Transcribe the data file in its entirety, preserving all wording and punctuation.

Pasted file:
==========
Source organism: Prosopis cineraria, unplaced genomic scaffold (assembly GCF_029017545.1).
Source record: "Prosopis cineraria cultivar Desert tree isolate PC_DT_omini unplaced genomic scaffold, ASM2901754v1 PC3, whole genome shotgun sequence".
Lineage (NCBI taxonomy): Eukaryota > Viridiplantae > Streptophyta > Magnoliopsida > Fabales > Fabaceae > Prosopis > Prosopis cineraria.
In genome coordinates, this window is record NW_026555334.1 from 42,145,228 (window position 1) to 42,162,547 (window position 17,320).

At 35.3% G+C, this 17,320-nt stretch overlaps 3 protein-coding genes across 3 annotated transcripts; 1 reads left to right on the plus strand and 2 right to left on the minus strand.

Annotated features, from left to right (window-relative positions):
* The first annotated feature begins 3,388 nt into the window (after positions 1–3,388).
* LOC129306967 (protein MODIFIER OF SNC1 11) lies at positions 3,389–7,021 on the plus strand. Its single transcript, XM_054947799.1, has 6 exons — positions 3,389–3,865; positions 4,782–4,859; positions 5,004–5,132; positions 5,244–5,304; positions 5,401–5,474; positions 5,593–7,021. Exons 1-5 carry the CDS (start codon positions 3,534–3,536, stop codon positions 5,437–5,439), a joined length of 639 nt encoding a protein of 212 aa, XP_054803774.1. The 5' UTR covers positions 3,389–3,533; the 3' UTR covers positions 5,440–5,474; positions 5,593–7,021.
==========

Source organism: Prosopis cineraria, unplaced genomic scaffold (assembly GCF_029017545.1).
Source record: "Prosopis cineraria cultivar Desert tree isolate PC_DT_omini unplaced genomic scaffold, ASM2901754v1 PC3, whole genome shotgun sequence".
Lineage (NCBI taxonomy): Eukaryota > Viridiplantae > Streptophyta > Magnoliopsida > Fabales > Fabaceae > Prosopis > Prosopis cineraria.
In genome coordinates, this window is record NW_026555334.1 from 42,145,228 (window position 1) to 42,162,547 (window position 17,320).

At 35.3% G+C, this 17,320-nt stretch overlaps 3 protein-coding genes across 3 annotated transcripts; 1 reads left to right on the plus strand and 2 right to left on the minus strand.

Annotated features, from left to right (window-relative positions):
* The first annotated feature begins 3,388 nt into the window (after positions 1–3,388).
* LOC129306967 (protein MODIFIER OF SNC1 11) lies at positions 3,389–7,021 on the plus strand. Its single transcript, XM_054947799.1, has 6 exons — positions 3,389–3,865; positions 4,782–4,859; positions 5,004–5,132; positions 5,244–5,304; positions 5,401–5,474; positions 5,593–7,021. Exons 1-5 carry the CDS (start codon positions 3,534–3,536, stop codon positions 5,437–5,439), a joined length of 639 nt encoding a protein of 212 aa, XP_054803774.1. The 5' UTR covers positions 3,389–3,533; the 3' UTR covers positions 5,440–5,474; positions 5,593–7,021.